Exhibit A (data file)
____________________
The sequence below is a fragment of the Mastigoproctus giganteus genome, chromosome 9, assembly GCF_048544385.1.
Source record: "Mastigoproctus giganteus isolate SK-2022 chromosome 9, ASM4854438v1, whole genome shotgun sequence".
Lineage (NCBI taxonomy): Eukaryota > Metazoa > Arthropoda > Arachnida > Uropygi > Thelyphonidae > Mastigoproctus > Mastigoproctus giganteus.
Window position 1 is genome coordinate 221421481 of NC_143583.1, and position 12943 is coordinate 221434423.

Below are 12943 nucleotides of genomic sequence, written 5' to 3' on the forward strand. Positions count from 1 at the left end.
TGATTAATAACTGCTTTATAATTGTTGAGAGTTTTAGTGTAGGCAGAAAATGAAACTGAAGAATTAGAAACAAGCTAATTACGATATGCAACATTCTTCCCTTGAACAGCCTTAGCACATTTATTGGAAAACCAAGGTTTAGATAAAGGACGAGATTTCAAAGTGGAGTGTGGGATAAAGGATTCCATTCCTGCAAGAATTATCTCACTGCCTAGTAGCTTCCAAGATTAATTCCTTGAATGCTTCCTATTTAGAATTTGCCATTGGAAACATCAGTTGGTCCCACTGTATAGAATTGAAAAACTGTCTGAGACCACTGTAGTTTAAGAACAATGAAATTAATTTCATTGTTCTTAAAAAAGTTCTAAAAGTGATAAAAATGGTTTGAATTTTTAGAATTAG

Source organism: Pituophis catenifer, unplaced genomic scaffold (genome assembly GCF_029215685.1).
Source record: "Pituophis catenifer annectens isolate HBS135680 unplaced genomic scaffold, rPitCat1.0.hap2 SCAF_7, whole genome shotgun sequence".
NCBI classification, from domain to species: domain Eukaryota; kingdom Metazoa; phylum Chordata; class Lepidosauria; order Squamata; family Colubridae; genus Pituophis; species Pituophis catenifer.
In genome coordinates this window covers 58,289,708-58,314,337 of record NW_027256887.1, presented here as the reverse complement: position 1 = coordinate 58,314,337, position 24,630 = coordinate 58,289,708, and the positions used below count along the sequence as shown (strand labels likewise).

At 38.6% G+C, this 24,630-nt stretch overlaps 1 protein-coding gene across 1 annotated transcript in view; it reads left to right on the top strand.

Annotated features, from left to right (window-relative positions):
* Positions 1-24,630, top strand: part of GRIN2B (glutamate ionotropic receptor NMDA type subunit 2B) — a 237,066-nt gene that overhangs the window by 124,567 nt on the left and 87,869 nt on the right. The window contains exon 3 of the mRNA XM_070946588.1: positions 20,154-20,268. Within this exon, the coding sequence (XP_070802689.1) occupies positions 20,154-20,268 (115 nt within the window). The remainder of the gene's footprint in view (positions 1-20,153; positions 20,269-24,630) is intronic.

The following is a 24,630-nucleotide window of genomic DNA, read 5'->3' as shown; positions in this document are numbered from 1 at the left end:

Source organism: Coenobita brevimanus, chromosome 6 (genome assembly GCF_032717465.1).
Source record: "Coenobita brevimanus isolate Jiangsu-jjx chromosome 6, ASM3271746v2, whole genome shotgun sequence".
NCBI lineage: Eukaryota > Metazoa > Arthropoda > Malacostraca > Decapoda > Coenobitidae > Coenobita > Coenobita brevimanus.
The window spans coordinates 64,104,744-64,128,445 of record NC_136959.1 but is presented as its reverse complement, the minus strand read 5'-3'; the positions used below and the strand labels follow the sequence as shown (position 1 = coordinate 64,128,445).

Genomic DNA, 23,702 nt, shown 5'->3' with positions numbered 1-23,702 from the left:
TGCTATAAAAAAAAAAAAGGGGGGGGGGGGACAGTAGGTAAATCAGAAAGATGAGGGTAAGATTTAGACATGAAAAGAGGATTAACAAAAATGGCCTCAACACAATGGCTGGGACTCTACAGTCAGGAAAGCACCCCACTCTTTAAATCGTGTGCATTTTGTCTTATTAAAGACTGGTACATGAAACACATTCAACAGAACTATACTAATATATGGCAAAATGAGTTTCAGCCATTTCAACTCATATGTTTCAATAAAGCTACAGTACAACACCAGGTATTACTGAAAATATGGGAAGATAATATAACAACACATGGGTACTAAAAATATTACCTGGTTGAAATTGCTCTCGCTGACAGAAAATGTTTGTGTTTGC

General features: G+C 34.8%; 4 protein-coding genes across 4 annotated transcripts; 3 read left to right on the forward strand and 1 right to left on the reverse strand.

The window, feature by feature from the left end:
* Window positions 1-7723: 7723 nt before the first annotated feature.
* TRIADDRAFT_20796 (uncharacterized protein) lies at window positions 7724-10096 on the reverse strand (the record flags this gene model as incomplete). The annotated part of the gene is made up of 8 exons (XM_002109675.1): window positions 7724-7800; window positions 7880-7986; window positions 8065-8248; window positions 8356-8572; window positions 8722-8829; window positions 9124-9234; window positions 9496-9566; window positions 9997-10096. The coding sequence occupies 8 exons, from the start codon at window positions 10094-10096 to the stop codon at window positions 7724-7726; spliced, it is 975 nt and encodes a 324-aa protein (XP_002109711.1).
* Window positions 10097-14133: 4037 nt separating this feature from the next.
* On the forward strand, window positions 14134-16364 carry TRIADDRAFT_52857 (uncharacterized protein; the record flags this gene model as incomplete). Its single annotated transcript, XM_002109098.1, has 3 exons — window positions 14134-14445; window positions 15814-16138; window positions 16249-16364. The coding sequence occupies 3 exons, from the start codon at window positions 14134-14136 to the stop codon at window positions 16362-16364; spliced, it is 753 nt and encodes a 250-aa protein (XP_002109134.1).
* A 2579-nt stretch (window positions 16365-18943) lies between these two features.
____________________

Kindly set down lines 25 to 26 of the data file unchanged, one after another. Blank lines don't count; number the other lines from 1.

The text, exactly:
* Window positions 10097-14133: 4037 nt separating this feature from the next.
* On the forward strand, window positions 14134-16364 carry TRIADDRAFT_52857 (uncharacterized protein; the record flags this gene model as incomplete). Its single annotated transcript, XM_002109098.1, has 3 exons — window positions 14134-14445; window positions 15814-16138; window positions 16249-16364. The coding sequence occupies 3 exons, from the start codon at window positions 14134-14136 to the stop codon at window positions 16362-16364; spliced, it is 753 nt and encodes a 250-aa protein (XP_002109134.1).